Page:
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Friday, July 24, 2015

Comic Cuts - 24 July 2015

I've been wearing my editorial hat this week, so there's little to report of note as my main research this week was into whether people were increasingly holidaying in the UK—and before it becomes a burning question in your life, the answer is yes, searches for hotels in seaside resorts jumped after the hot weather we had at the beginning of the month. You heard it here first.

On the side, I'm trying to find out more about the import of American magazines in the 1930s and the kind of numbers that arrived on these shores. It's proving difficult to get numbers, although I have found some examples that I might be able to use. My digging has also turned up the name of the guy who ran Atlas Publishing and Distribution, who had quite an important role in the history of British reprint editions of magazines and the distribution of comics in the UK, as well as publishing a few annuals. All will be revealed at some point.


While I'm still trying to maintain a level of research, I'm also trying to keep up with my exercise, although I seem to be stuck at the same weight for months on end. I didn't put on any weight during the winter (unlike the situation in 2014), but I've only lost a couple of pounds since March and I'd ideally like to be losing a pound a month.

That said, I'm still almost two stone lighter than I was two years ago, so... Yay! Go me!

I'm keeping up with the walks, which means that I'm watching the ever-changing, ever-developing landscape around my home. Although I'll walk in different directions—a poor attempt to keep things fresh—I do end up walking the same bits of roads every day or every other day. You become attuned to them and any changes seem more important than they probably are. For instance, a couple of months ago, the road around the corner had been deteriorating so badly that a hole had appeared near one of the drains. The drain cover was threatening to fall into the sewer below. Fixed now, but it took a couple of months.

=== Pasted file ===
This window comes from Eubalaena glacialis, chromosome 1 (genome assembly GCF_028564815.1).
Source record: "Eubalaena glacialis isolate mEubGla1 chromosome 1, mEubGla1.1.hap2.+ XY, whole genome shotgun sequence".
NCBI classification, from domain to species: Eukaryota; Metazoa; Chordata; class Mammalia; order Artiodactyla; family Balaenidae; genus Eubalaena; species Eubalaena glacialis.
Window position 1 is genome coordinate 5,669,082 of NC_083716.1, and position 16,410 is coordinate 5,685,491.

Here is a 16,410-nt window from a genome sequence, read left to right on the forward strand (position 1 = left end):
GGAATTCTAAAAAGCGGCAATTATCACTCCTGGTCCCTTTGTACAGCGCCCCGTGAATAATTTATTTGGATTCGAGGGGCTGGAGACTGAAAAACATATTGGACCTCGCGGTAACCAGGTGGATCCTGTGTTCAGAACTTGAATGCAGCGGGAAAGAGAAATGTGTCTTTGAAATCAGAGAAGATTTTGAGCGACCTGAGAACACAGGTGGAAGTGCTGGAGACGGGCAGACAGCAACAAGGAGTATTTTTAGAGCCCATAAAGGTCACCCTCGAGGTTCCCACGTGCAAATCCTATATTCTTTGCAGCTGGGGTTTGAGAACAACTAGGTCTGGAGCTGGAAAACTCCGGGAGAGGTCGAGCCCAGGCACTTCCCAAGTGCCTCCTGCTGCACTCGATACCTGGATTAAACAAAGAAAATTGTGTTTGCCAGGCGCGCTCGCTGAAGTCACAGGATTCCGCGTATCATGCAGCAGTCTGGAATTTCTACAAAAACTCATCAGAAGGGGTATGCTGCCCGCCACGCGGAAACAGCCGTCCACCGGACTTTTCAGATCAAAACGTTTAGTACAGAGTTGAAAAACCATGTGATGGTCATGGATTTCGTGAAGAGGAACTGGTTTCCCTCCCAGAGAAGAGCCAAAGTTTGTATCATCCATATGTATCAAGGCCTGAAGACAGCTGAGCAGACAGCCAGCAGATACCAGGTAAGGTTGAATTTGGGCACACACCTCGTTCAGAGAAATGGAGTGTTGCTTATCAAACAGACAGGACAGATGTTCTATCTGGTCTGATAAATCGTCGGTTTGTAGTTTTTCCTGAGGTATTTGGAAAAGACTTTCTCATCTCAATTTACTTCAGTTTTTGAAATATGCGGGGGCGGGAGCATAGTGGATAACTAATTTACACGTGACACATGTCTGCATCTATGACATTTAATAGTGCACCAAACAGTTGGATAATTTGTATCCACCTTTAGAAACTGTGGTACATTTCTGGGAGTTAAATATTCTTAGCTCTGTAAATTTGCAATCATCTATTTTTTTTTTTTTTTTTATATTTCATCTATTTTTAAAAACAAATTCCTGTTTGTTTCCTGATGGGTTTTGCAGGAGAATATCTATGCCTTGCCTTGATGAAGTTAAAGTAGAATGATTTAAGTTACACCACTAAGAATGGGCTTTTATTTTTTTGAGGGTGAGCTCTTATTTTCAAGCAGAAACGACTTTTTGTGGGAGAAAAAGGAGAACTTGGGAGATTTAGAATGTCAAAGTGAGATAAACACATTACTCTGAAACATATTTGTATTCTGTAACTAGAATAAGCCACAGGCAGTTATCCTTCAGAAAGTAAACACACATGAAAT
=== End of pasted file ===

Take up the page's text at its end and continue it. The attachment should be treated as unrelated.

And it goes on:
I don't think I've ever been so aware of changes. Maybe it's something that comes with age. I don't remember noticing anything so trivial when I was a kid. They built a car park and shopping centre in the middle of Chelmsford... that I remember; I remember them building the new library and knocking down Hoffmans, but now I'm attuned to notices popping up all over the place:

 
My world has seemingly grown smaller over the years. I used to want to change our lives for the better. Nowadays, trying to figure out what the difference between a footpath and a footway is will fill most of one of my walks. Old age has crept up on me and turned me into a grumpy old man.

Our tomato count is currently: 9 Tumbling Toms, 5 Marmande Beefsteak and 8 Rosella Black Cherry. We have a second cucumber almost ready to pick and some beans starting to grow. For a pair who have always said we have the black finger of death rather than green fingers of gardners, Mel and I aren't doing too badly!

As I have been thinking about American magazine imports, I thought I'd use today's random scans to cover some American books that had British editions. Edward Ronns is today better remembered under his real name Edward S. Aarons, which he used for a long-running series of spy thrillers known as the "Assignment" series. His early hardboiled novels as Edward Ronns and Paul Ayres are little known these days, although they were often published in the hugely popular Gold Medal line of detective thrillers.

Two of the early covers here are based on the Gold Medal covers. The Decoy (originally Gold Medal 194) is an almost straight lift of the Barye Phillips original, but Passage of Terror (originally Gold Medal 217) has been extensively reworked from C. C. Beall's painting—which you can see at the top of this column—by a British artist.

Also below are a couple of others of slightly later vintage: the WDL (with a nice cover by Ron Smethurst) and the two Red Seals all date from 1960. The second has a signature, J. Coppin. Well, that's what it looks like to me (you can see it between the guy's legs).

Posts will probably be a little more patchy next week. We're heading towards the editorial deadline!

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